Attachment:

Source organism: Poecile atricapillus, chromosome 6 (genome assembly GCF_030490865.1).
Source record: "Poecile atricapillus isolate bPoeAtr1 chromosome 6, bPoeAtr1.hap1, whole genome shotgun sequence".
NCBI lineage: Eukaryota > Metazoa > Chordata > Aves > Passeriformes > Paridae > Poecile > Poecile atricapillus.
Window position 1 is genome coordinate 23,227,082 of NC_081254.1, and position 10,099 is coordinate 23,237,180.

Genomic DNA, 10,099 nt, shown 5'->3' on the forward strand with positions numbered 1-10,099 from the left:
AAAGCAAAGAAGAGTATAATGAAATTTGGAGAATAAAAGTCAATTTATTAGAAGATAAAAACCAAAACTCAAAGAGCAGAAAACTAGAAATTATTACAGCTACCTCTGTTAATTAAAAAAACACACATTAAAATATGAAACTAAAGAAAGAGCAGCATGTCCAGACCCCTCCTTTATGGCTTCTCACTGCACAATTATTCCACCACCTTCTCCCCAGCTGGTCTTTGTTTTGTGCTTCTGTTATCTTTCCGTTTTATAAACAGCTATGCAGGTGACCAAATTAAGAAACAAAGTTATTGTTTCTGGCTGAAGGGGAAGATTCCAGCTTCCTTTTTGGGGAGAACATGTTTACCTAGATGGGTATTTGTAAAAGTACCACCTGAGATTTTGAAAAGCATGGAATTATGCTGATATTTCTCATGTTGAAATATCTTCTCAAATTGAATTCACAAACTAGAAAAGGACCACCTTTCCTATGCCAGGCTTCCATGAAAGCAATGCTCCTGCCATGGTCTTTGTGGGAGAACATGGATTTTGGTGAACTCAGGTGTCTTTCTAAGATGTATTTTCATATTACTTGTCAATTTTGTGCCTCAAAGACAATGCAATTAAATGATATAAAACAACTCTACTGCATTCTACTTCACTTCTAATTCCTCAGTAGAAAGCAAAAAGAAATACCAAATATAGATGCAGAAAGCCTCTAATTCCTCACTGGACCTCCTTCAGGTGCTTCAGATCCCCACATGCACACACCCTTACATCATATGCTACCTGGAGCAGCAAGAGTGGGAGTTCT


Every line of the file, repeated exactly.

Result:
Source organism: Poecile atricapillus, chromosome 6 (genome assembly GCF_030490865.1).
Source record: "Poecile atricapillus isolate bPoeAtr1 chromosome 6, bPoeAtr1.hap1, whole genome shotgun sequence".
NCBI lineage: Eukaryota > Metazoa > Chordata > Aves > Passeriformes > Paridae > Poecile > Poecile atricapillus.
Window position 1 is genome coordinate 23,227,082 of NC_081254.1, and position 10,099 is coordinate 23,237,180.

Genomic DNA, 10,099 nt, shown 5'->3' on the forward strand with positions numbered 1-10,099 from the left:
AAAGCAAAGAAGAGTATAATGAAATTTGGAGAATAAAAGTCAATTTATTAGAAGATAAAAACCAAAACTCAAAGAGCAGAAAACTAGAAATTATTACAGCTACCTCTGTTAATTAAAAAAACACACATTAAAATATGAAACTAAAGAAAGAGCAGCATGTCCAGACCCCTCCTTTATGGCTTCTCACTGCACAATTATTCCACCACCTTCTCCCCAGCTGGTCTTTGTTTTGTGCTTCTGTTATCTTTCCGTTTTATAAACAGCTATGCAGGTGACCAAATTAAGAAACAAAGTTATTGTTTCTGGCTGAAGGGGAAGATTCCAGCTTCCTTTTTGGGGAGAACATGTTTACCTAGATGGGTATTTGTAAAAGTACCACCTGAGATTTTGAAAAGCATGGAATTATGCTGATATTTCTCATGTTGAAATATCTTCTCAAATTGAATTCACAAACTAGAAAAGGACCACCTTTCCTATGCCAGGCTTCCATGAAAGCAATGCTCCTGCCATGGTCTTTGTGGGAGAACATGGATTTTGGTGAACTCAGGTGTCTTTCTAAGATGTATTTTCATATTACTTGTCAATTTTGTGCCTCAAAGACAATGCAATTAAATGATATAAAACAACTCTACTGCATTCTACTTCACTTCTAATTCCTCAGTAGAAAGCAAAAAGAAATACCAAATATAGATGCAGAAAGCCTCTAATTCCTCACTGGACCTCCTTCAGGTGCTTCAGATCCCCACATGCACACACCCTTACATCATATGCTACCTGGAGCAGCAAGAGTGGGAGTTCT